Tuesday, August 14, 2012

Chapter Four of Sondra's Search: Finding a lost Torah scroll can be as difficult as finding yourself.

     The crowd in the university chapel overflowed into the foyer. Almost all the relatives and a number of non-Jewish friends had come for Howie’s Bar mitzvah. The Torah reading was over and Howie made his way to the podium by himself. Sondra’s palms turned sweaty and she wondered if anyone else could hear her heart beating. Only she and the visiting rabbi knew what Howie planned to say.

             “My dear parents, grandparents, rabbi, friends, and relatives, as I read from the Torah, I could not help but think of my cousin, Kurt, and his special relationship with this particular Torah. This Torah scroll was used for many years in Mafdner, Germany, where my father’s family had lived for generations. But in 1938 the buildup of outrage against German Jews burst into flames after a Jewish youth shot a Nazi official. This started terrible looting of Jewish homes and stores and the burning of synagogues.”

     Howie continued with the story of the Kristallnacht in Mafdner, Germany and Kurt’s rescue of the two Torah scrolls. At the end of the story he took a deep breath.

     “My cousin Kurt never had his bar mitzvah. He never made it out if

Germany. I am fortunate to live in a land of freedom and to have good parents who have shown me how important it is to keep the words of the Torah alive. My father does this every day as he deals with other cattlemen honestly and my mother does this when she volunteers her time at the hospital. As a bar mitzvah I plan to do everything I can to make sure that Kurt did not save this Torah scroll in vain.”      

     There was a hushed silence as Howie said Amen. Sondra unclenched her hands and glanced to the side of her. She was gratified to see many of the congregants pressing handkerchiefs to their eyes and she smiled serenely at Howie. There was no doubt his speech was a success.

     Sitting in front of Sondra, Irene’s heart was bursting with pride. The glance she gave her parents sitting on her left seemed to say ‘I told you so’. It was her father who had brought Herbert into her life. Meeting him in shul one morning, fifteen years ago Karl Kramer invited the personable young man for dinner and regretted it for years afterwards. He and his wife, Martha, had no objections to Herbert Apfelbaum as a man, they just did not like where he lived.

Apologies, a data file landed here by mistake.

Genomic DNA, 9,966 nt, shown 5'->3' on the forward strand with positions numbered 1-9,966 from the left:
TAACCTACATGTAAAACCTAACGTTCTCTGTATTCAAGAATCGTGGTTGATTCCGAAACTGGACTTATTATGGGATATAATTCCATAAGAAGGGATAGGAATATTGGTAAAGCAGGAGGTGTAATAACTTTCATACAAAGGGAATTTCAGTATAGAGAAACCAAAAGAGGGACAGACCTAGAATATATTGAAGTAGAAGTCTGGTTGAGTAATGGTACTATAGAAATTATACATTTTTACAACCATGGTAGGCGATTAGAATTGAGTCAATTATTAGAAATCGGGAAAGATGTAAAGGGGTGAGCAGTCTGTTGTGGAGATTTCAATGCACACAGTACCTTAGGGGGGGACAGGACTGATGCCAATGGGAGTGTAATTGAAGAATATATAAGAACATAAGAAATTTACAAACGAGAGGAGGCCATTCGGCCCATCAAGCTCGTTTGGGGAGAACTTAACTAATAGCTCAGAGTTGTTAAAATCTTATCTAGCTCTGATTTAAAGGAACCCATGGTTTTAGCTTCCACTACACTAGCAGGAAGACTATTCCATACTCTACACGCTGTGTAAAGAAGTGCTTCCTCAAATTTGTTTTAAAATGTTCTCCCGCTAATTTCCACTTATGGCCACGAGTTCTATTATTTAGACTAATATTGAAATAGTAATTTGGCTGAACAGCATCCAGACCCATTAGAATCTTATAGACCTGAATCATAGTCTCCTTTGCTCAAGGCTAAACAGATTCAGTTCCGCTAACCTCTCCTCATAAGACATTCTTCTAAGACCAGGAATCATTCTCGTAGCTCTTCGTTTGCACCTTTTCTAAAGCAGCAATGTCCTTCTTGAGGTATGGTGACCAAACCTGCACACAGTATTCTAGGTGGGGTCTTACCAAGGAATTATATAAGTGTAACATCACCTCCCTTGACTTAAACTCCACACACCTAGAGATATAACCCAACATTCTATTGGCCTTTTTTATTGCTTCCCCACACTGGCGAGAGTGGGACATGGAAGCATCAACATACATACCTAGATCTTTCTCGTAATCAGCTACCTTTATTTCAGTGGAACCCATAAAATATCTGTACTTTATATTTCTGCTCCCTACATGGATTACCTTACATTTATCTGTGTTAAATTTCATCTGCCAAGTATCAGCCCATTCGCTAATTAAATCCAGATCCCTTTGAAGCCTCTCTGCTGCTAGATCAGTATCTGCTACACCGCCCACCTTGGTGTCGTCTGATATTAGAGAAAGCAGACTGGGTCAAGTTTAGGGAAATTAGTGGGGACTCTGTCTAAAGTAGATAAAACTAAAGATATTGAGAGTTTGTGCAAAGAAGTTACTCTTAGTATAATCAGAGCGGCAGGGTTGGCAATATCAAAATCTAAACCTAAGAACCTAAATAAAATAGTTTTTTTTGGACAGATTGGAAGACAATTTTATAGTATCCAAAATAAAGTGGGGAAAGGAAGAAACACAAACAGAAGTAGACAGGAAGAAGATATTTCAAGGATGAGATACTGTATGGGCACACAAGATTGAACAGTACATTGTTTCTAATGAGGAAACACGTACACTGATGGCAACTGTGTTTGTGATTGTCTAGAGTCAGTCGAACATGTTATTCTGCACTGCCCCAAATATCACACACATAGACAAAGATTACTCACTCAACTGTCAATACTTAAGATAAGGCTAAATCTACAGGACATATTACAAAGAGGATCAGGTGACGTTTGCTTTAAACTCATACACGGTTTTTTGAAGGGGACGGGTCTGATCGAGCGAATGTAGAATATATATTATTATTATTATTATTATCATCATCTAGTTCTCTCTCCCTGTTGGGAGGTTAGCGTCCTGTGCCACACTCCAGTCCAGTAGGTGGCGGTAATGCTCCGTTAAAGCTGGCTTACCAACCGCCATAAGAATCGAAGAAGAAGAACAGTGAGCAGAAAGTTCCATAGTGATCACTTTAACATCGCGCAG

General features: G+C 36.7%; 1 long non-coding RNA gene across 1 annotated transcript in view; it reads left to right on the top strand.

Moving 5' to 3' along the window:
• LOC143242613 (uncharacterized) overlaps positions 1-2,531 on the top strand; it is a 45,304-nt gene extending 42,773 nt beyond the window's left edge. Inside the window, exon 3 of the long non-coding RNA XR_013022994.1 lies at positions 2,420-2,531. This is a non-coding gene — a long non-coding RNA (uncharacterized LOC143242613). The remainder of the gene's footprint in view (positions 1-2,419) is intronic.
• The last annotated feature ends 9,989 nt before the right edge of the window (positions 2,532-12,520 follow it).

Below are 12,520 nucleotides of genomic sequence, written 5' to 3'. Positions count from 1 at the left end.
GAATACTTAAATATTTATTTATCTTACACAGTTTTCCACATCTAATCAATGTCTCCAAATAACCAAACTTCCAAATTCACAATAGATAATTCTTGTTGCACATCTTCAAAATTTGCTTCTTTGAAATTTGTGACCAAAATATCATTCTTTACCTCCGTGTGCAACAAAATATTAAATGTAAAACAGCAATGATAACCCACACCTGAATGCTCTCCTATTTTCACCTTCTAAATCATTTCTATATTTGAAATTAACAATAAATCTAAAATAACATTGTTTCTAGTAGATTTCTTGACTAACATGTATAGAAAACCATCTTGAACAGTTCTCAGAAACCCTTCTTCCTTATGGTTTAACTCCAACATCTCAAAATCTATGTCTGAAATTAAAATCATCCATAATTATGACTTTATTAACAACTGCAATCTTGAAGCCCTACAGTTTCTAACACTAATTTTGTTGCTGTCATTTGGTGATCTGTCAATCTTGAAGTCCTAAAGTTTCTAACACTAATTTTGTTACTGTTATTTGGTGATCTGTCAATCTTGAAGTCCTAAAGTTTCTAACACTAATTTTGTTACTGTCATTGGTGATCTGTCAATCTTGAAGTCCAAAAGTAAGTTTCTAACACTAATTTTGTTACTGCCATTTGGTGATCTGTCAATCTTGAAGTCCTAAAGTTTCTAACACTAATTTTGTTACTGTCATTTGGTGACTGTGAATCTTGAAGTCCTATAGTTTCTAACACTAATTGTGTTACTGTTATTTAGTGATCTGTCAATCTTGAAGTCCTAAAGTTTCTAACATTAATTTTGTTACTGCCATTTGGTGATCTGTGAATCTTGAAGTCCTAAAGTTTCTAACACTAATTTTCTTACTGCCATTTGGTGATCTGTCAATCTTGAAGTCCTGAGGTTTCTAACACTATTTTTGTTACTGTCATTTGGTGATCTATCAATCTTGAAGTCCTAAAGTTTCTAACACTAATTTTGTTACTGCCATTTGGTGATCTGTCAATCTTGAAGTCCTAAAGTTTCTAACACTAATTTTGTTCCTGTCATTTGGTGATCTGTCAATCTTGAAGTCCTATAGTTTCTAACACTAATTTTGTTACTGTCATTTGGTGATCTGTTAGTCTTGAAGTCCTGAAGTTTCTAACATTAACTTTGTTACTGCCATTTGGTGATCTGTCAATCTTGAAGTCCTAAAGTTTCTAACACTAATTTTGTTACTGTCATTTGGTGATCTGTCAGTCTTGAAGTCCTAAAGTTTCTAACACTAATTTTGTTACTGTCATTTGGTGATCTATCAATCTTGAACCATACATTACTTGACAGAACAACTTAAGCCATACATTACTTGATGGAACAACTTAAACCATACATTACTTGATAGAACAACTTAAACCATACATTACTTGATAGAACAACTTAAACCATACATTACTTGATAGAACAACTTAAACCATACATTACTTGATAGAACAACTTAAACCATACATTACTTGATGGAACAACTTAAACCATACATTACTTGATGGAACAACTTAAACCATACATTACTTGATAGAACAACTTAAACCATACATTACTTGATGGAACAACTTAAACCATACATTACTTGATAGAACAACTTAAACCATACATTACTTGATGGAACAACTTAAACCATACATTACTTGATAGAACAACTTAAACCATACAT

“How can you raise your kids to be Jewish in that little hick town?” Martha had ranted before the couple was even engaged.

     “You know, Omaha is a great place for a cattleman,” Karl had hinted once they were.

     In truth, Irene would have loved for Herbert to move his ranch to Nebraska. She loved her family and the community, but she loved Herbert more and he felt he had a moral commitment to his Uncle Simon to stay in Lincoln.

     Things had not turned out so bad. Her son was an all-American boy, popular in school, good in sports, and still able to read from the Torah as well as any rabbi. Her parents smiled back at her and nodded their heads. Their hearts, too, were bursting with pride.             

     After the service Herbert thanked everyone for coming and invited all of them to the Holiday Inn for a luncheon. Irene was a charming hostess to all, but somehow she could not help comparing the celebration meal to the simple kosher spread her parents had made after her brother’s bar mitzvah. But that had been years ago and this was the second half of the twentieth century. No one was so strictly kosher anymore that they would not eat any of the dairy foods that were being served.

     On Saturday night there was a catered family dinner at Uncle Simon's house. Sunday morning, the newspaper had quite an article about the bar mitzvah and Howie’s speech. On Monday morning it was hard for Sondra to return to normalcy and go back to school.

     Fortunately, her first class was World History, and Mr. Mane was her favorite teacher. Both Howie and Jane were in the same class with her. Mr. Mane began his lesson with congratulations to Howie and a brief synopsis of the Sunday article. He told his students that in a few months, when they began their unit on World War II, they would be covering the Holocaust in depth. Right before the bell rang, he called Sondra to his desk.